‘Life & Beth’: Amy Schumer both amusing and involving as a woman looking inward

Writing, directing and subtly portraying an unhappy person looking back to her adolescence for answers, the comedian creates an ideal vehicle for her talents.

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A family tragedy prompts a seeminly happy New Yorker (Amy Schumer) to examine her past in “Life & Beth.”

Hulu

“No one loves you like your mom and no one hurts you like your mom.” — Amy Schumer as Beth in “Life & Beth.”

Amy Schumer has carved out quite the deservedly rewarding career by blurring the lines between her private life and her spotlight life, whether it’s in her stand-up routines or the documentary series “Expecting Amy,” and Schumer delivers some of the finest work of her career as the creator--star and one of the writers and directors of the semi-autobiographical comedy-drama series “Life & Beth,” a dryly funny, sometimes moving and bittersweet story of a 40ish woman who has come to the fork in the road of her life and isn’t sure which path to take.

One of the more intriguing aspects of “Life & Beth” is that unlikemany of the characters Schumer has played on scripted TV and in the movies, Beth does not come in like a human wrecking ball, hilariously lacking in self-awareness, verbal guns blazing, blunt and brutally honest to a fault. To be sure, Beth is whip-smart and funny and self-deprecating, and has a unique gift for slyly commenting, practically under her breath or with a perfectly timed reaction, on the ways of the world and the people she meets. But she’s also the type of person who doesn’t leave much of a first impression, as evidenced by the fact she’ll greet a client who will say, “It’s nice to meet you”—even though they’ve met numerous times in the past. Schumer proves to be adept at hitting quieter, more subtle notes as an actor.

‘Life & Beth’

Untitled

A 10-episode series available Friday on Hulu

On the surface, Beth is like the star in a rom-com of her own life, which seems to be going pretty well. She’s made the move from Long Island to Manhattan, she has a nice apartment and a solid career as the top sales associate for a bargain-level wine company, and her boyfriend and co-worker, Matt (Kevin Kane), is a “New York eight,” as Beth puts it.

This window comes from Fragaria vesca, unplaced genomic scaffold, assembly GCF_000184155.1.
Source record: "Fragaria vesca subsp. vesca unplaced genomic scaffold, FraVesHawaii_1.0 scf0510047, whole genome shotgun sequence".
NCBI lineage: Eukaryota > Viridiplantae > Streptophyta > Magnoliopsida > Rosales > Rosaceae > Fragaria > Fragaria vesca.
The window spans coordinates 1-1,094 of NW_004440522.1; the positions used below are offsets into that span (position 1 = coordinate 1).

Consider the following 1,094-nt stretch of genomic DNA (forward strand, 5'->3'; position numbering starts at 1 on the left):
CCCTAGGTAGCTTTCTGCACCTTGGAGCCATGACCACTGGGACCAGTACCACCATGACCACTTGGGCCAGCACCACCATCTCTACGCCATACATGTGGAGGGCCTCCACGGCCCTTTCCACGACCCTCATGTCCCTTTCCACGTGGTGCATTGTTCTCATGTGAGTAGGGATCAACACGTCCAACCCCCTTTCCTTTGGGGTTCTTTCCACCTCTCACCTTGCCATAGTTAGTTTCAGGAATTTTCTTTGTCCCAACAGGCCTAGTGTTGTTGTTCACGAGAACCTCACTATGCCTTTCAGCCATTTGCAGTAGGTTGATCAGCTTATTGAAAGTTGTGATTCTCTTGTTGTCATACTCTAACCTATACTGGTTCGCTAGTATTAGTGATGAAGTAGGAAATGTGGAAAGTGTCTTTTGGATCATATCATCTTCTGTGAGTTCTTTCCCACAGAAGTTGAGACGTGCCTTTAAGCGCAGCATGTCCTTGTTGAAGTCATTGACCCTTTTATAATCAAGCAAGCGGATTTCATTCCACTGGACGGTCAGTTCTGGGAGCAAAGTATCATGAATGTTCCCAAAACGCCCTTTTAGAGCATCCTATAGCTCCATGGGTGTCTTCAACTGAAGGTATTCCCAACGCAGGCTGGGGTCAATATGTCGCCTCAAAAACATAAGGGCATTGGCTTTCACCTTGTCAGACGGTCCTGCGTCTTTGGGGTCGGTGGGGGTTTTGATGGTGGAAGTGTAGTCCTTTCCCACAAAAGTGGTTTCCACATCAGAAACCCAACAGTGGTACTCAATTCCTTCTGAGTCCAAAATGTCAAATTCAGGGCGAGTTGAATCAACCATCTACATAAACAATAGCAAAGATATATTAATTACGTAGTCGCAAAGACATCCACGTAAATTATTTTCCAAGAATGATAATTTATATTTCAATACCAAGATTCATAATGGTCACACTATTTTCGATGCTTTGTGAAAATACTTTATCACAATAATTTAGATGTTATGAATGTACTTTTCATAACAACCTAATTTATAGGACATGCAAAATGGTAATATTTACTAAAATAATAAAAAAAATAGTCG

Only a few problems: Beth basically hates her job and has come to realize Matt is kind of a d-bag (credit to Kane for taking what could be a caricature and making him at least somewhat sympathetic), and she needs to make some changes before she drowns in a sea of ennui. There’s a darkness, a sadness, to her life, and she’s not entirely sure what to do about it.

And then, shockingly and out of the blue, a family tragedy transpires, and Beth finds herself back on Long Island, for who knows how long. (The setup has coincidental similarities to the transcendent “Somebody, Somewhere,” starring Schumer’s friend Bridget Everett. We even get the neat treat of seeing the fantastic Murray Hill in smallish but terrific roles in both series.) This is when “Life & Beth” announces its intentions to go beyond the traditional sitcom framework and dig for something deeper, as Beth examines the state of her current life while revisiting her pivotal adolescence, with Violet Young doing a lovely job of portraying the younger Beth, and Laura Benanti and Michael Rapaport turning in outstanding supporting work as Beth’s deeply flawed parents. (Dad in particular is a real piece of work.)

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In Beth’s flashbacks to her adolescence, her younger self is played by Violet Young (right, with Grace Power).

Hulu

We see how monumentally embarrassing episodes from Beth’s youth have shaped her personality to this day. (Your heart will hurt for the girl more than once.) Meanwhile, in present day, Beth has made the break from Matt and gingerly enters into a friendship and possibly something more with the unfiltered, socially awkward and delightfully weird vineyard groundskeeper John (Michael Cera, excellent), who is the kind of guy who shows up for a memorial service and says something wildly inappropriate, and because you can see this guy doesn’t have a malicious or mean-spirited bone in his body, you basically shrug it off. Classic John!

Filled with memorable and authentic supporting performances from the aforementioned talents plus Jonathan Groff as a lifelong Long Islander who thinks of Manhattan as some exotic, unreachable foreign land, Yamaneika Saunders as Beth’s wisecracking best friend Maya and Susannah Flood as Beth’s cynical sister Ann, “Life & Beth” is arguably the best vehicle yet to serve Schumer’s talents, which makes sense given Schumer is behind the wheel every step of the way.

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